THE United States Department of Agriculture’s (USDA) December crop report has raised its estimate for Canada’s 2017 wheat crop by three million tonnes (Mt) to 30Mt, confirming the overall bearish tone expected by the market from these figures which have fine-tuned crop numbers for year end.
These increases have more than offset production declines estimated for Brazil, South Africa and Yemen.
A rise in this month’s forecast of 2017/18 world wheat trade, to almost equal trade in 2016/17, was attributed to higher demand in Indonesia, up by 1Mt to 11.5Mt, primarily on higher expected feed wheat usage, but also on 500,000t increases from the November forecast in imports by China and Brazil, with higher exports from Canada, Russia, and Ukraine more than offsetting reduced US exports.
World wheat ending stock was forecast to reach a new record, 268Mt, up 900,000t from the November estimate.
Table 1: World wheat, million tonnes
Total world consumption is projected 2.1Mt higher, primarily on greater usage from Indonesia, Canada, and the EU.
Upside for wheat values
Commenting on the report, Rabobank head of agrimarkets research, Stefan Vogel, said it was more or less in line with pre-release market expectations.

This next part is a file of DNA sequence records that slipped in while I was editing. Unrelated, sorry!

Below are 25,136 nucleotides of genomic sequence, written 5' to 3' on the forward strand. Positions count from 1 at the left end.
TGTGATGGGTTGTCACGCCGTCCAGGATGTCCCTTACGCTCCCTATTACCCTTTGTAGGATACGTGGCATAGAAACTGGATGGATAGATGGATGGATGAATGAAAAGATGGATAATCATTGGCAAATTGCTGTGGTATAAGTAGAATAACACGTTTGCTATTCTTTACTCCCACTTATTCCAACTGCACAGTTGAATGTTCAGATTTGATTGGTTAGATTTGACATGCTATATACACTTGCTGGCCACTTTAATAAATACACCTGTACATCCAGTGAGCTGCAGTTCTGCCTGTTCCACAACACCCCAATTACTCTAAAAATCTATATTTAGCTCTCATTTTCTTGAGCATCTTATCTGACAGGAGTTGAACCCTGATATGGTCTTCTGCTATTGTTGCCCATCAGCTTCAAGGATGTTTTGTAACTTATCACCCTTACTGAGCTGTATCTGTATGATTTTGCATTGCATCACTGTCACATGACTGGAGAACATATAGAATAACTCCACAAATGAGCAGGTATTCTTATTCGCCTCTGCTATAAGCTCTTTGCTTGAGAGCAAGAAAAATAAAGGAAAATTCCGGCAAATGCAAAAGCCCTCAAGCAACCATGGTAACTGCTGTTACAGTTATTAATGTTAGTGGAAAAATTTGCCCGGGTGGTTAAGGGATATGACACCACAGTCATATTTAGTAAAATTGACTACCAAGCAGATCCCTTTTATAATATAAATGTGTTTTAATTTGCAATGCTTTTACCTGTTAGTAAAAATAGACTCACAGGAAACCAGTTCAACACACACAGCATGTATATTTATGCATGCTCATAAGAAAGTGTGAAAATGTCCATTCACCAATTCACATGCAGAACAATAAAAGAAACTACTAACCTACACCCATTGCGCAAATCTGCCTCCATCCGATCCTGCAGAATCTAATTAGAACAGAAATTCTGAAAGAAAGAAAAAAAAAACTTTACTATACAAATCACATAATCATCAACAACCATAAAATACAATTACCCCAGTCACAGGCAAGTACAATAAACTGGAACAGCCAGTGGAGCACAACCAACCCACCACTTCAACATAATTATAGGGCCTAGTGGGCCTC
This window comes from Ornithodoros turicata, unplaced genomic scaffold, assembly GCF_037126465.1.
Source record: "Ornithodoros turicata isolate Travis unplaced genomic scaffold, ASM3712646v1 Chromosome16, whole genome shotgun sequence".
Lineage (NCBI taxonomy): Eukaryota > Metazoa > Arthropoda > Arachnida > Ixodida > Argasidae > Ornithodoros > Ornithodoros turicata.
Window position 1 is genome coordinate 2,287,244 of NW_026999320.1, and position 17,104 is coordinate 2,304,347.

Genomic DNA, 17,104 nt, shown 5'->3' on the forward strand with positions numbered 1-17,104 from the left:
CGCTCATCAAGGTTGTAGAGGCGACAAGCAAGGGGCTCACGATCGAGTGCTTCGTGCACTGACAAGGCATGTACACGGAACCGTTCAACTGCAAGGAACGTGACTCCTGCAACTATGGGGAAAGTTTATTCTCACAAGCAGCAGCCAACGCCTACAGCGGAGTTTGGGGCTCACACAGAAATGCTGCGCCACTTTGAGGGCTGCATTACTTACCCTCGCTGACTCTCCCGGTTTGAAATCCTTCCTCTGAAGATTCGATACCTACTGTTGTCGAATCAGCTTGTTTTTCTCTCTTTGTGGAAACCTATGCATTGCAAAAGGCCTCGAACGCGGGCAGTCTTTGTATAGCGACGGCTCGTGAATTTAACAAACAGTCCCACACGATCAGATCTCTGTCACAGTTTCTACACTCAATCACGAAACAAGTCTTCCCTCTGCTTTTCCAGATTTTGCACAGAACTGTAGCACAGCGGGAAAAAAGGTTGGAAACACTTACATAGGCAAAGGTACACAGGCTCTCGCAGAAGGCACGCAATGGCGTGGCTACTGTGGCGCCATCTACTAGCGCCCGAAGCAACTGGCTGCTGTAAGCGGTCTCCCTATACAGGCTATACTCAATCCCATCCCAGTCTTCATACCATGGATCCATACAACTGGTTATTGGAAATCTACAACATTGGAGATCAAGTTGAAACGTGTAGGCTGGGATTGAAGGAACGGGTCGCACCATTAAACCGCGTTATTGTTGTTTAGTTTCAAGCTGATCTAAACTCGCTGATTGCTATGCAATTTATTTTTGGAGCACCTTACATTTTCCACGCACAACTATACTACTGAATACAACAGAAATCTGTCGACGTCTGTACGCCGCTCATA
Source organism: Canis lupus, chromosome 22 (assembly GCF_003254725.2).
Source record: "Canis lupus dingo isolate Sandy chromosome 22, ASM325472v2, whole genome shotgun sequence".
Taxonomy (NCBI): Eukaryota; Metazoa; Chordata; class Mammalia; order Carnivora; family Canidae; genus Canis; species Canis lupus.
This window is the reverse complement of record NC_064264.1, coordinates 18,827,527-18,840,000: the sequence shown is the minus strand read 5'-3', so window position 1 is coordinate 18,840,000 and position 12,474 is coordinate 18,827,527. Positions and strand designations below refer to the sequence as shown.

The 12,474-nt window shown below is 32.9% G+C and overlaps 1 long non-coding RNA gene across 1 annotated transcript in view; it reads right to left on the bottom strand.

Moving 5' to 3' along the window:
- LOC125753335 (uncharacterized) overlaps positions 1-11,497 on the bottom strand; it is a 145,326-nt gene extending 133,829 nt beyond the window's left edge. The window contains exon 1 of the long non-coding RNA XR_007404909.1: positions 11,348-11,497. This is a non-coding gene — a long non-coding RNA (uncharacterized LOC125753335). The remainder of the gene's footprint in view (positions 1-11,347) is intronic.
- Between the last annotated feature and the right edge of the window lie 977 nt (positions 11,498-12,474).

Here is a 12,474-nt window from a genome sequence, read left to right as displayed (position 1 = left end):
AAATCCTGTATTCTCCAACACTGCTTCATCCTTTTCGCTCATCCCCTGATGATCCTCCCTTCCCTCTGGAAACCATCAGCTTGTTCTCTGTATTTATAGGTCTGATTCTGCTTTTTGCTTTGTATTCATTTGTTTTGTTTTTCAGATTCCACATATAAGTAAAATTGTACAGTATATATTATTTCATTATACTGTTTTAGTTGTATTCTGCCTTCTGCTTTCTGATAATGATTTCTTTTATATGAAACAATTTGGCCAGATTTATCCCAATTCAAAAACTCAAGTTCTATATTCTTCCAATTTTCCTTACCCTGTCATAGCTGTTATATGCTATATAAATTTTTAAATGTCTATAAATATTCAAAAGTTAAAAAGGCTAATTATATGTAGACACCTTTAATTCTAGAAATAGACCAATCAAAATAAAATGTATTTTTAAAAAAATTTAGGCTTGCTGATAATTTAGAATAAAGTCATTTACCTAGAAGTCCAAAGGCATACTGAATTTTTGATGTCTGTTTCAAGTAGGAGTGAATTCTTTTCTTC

Rabobank said global wheat prices remained under significant pressure with both CBOT and Matif prices at contract lows as exports in the US and EU failed to inspire price support.
These exports remained uncompetitive against Russian-origin wheat, which continued to exit Black Sea ports at pace in the absence of weather disruptions, with freezing, disruptive weather expected to impact the region from next week at the earliest.
However, Rabobank reported that it maintained a more supportive view on global wheat futures, as seasonally slowing Black Sea exports, US southern plains dryness, and shrinking world-minus-China stocks limit downside pressure.
Sorghum demand lifts
For sorghum, recent large purchases by China have increased sorghum prices relative to corn, sharply reducing the estimated amount of sorghum used to produce ethanol. With expectations of increased U.S. sorghum exports to China, projected food, seed, and industrial use for sorghum is reduced by 50 million bushels, with an offsetting 50 million bushel increase in exports.
The full report covers wheat, coarse grains, oilseeds, rice, sugar, livestock, poultry, dairy and cotton. See full report here.